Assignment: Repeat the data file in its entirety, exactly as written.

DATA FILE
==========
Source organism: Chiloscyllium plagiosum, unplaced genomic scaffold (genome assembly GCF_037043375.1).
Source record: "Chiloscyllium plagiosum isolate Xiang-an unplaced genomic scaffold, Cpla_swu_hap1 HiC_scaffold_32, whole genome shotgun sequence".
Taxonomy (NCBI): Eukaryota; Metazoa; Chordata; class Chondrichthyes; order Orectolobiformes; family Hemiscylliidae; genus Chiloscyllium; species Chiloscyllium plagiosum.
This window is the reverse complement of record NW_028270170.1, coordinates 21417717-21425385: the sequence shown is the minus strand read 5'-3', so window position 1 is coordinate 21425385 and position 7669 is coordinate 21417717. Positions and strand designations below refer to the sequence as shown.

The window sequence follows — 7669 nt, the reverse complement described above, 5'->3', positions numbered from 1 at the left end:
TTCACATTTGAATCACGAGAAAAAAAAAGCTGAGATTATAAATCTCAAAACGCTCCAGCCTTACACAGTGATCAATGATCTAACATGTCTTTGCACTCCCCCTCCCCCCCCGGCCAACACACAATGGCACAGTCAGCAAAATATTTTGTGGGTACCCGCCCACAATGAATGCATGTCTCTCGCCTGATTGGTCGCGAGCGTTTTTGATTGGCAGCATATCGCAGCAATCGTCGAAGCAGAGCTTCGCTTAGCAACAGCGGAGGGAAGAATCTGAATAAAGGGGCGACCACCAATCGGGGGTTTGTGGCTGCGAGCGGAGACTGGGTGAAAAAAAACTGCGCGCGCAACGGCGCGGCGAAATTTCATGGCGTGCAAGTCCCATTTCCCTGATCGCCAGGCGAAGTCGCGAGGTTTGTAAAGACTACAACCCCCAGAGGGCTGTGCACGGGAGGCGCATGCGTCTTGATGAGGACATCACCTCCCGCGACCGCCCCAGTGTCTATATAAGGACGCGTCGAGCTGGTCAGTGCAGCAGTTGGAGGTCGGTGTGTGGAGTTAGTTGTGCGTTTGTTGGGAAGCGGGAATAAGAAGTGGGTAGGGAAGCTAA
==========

Source organism: Chiloscyllium plagiosum, unplaced genomic scaffold (genome assembly GCF_037043375.1).
Source record: "Chiloscyllium plagiosum isolate Xiang-an unplaced genomic scaffold, Cpla_swu_hap1 HiC_scaffold_32, whole genome shotgun sequence".
Taxonomy (NCBI): Eukaryota; Metazoa; Chordata; class Chondrichthyes; order Orectolobiformes; family Hemiscylliidae; genus Chiloscyllium; species Chiloscyllium plagiosum.
This window is the reverse complement of record NW_028270170.1, coordinates 21417717-21425385: the sequence shown is the minus strand read 5'-3', so window position 1 is coordinate 21425385 and position 7669 is coordinate 21417717. Positions and strand designations below refer to the sequence as shown.

The window sequence follows — 7669 nt, the reverse complement described above, 5'->3', positions numbered from 1 at the left end:
TTCACATTTGAATCACGAGAAAAAAAAAGCTGAGATTATAAATCTCAAAACGCTCCAGCCTTACACAGTGATCAATGATCTAACATGTCTTTGCACTCCCCCTCCCCCCCCGGCCAACACACAATGGCACAGTCAGCAAAATATTTTGTGGGTACCCGCCCACAATGAATGCATGTCTCTCGCCTGATTGGTCGCGAGCGTTTTTGATTGGCAGCATATCGCAGCAATCGTCGAAGCAGAGCTTCGCTTAGCAACAGCGGAGGGAAGAATCTGAATAAAGGGGCGACCACCAATCGGGGGTTTGTGGCTGCGAGCGGAGACTGGGTGAAAAAAAACTGCGCGCGCAACGGCGCGGCGAAATTTCATGGCGTGCAAGTCCCATTTCCCTGATCGCCAGGCGAAGTCGCGAGGTTTGTAAAGACTACAACCCCCAGAGGGCTGTGCACGGGAGGCGCATGCGTCTTGATGAGGACATCACCTCCCGCGACCGCCCCAGTGTCTATATAAGGACGCGTCGAGCTGGTCAGTGCAGCAGTTGGAGGTCGGTGTGTGGAGTTAGTTGTGCGTTTGTTGGGAAGCGGGAATAAGAAGTGGGTAGGGAAGCTAA